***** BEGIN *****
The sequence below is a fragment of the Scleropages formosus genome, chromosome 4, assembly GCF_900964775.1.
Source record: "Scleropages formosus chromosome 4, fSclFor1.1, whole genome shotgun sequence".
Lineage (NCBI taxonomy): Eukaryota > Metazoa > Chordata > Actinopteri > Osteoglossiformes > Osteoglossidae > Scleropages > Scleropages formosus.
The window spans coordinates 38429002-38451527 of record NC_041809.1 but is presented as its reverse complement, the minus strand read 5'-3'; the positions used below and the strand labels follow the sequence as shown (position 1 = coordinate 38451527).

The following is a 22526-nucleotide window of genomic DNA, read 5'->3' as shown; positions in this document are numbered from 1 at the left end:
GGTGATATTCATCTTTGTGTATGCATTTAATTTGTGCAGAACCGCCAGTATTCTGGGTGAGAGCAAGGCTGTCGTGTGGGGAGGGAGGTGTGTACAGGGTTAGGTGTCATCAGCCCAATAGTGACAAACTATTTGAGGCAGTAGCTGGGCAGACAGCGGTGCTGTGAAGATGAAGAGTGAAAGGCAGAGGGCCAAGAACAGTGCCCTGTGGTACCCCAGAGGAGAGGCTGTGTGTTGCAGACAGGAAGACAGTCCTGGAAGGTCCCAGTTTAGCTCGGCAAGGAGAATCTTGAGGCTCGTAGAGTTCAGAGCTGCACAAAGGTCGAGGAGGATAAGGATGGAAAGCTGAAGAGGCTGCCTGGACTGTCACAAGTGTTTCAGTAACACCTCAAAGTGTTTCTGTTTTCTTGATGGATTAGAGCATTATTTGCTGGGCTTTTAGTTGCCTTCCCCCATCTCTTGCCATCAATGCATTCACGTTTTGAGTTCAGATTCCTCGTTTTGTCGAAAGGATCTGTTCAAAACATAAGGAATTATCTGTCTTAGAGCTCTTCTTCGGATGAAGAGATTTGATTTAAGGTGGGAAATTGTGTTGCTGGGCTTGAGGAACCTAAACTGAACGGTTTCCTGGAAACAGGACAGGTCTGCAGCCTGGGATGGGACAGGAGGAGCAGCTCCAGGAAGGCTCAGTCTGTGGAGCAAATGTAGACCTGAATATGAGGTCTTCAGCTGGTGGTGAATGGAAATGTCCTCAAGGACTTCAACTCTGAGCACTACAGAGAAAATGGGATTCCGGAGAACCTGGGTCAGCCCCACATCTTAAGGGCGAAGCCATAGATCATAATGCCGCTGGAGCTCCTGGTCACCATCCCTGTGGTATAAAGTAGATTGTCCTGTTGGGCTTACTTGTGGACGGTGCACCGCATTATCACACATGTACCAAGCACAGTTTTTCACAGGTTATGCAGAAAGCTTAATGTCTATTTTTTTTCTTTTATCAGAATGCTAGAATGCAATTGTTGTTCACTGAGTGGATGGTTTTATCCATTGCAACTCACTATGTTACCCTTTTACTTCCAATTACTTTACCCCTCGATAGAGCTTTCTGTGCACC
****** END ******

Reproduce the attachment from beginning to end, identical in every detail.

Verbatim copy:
The sequence below is a fragment of the Scleropages formosus genome, chromosome 4, assembly GCF_900964775.1.
Source record: "Scleropages formosus chromosome 4, fSclFor1.1, whole genome shotgun sequence".
Lineage (NCBI taxonomy): Eukaryota > Metazoa > Chordata > Actinopteri > Osteoglossiformes > Osteoglossidae > Scleropages > Scleropages formosus.
The window spans coordinates 38429002-38451527 of record NC_041809.1 but is presented as its reverse complement, the minus strand read 5'-3'; the positions used below and the strand labels follow the sequence as shown (position 1 = coordinate 38451527).

The following is a 22526-nucleotide window of genomic DNA, read 5'->3' as shown; positions in this document are numbered from 1 at the left end:
GGTGATATTCATCTTTGTGTATGCATTTAATTTGTGCAGAACCGCCAGTATTCTGGGTGAGAGCAAGGCTGTCGTGTGGGGAGGGAGGTGTGTACAGGGTTAGGTGTCATCAGCCCAATAGTGACAAACTATTTGAGGCAGTAGCTGGGCAGACAGCGGTGCTGTGAAGATGAAGAGTGAAAGGCAGAGGGCCAAGAACAGTGCCCTGTGGTACCCCAGAGGAGAGGCTGTGTGTTGCAGACAGGAAGACAGTCCTGGAAGGTCCCAGTTTAGCTCGGCAAGGAGAATCTTGAGGCTCGTAGAGTTCAGAGCTGCACAAAGGTCGAGGAGGATAAGGATGGAAAGCTGAAGAGGCTGCCTGGACTGTCACAAGTGTTTCAGTAACACCTCAAAGTGTTTCTGTTTTCTTGATGGATTAGAGCATTATTTGCTGGGCTTTTAGTTGCCTTCCCCCATCTCTTGCCATCAATGCATTCACGTTTTGAGTTCAGATTCCTCGTTTTGTCGAAAGGATCTGTTCAAAACATAAGGAATTATCTGTCTTAGAGCTCTTCTTCGGATGAAGAGATTTGATTTAAGGTGGGAAATTGTGTTGCTGGGCTTGAGGAACCTAAACTGAACGGTTTCCTGGAAACAGGACAGGTCTGCAGCCTGGGATGGGACAGGAGGAGCAGCTCCAGGAAGGCTCAGTCTGTGGAGCAAATGTAGACCTGAATATGAGGTCTTCAGCTGGTGGTGAATGGAAATGTCCTCAAGGACTTCAACTCTGAGCACTACAGAGAAAATGGGATTCCGGAGAACCTGGGTCAGCCCCACATCTTAAGGGCGAAGCCATAGATCATAATGCCGCTGGAGCTCCTGGTCACCATCCCTGTGGTATAAAGTAGATTGTCCTGTTGGGCTTACTTGTGGACGGTGCACCGCATTATCACACATGTACCAAGCACAGTTTTTCACAGGTTATGCAGAAAGCTTAATGTCTATTTTTTTTCTTTTATCAGAATGCTAGAATGCAATTGTTGTTCACTGAGTGGATGGTTTTATCCATTGCAACTCACTATGTTACCCTTTTACTTCCAATTACTTTACCCCTCGATAGAGCTTTCTGTGCACC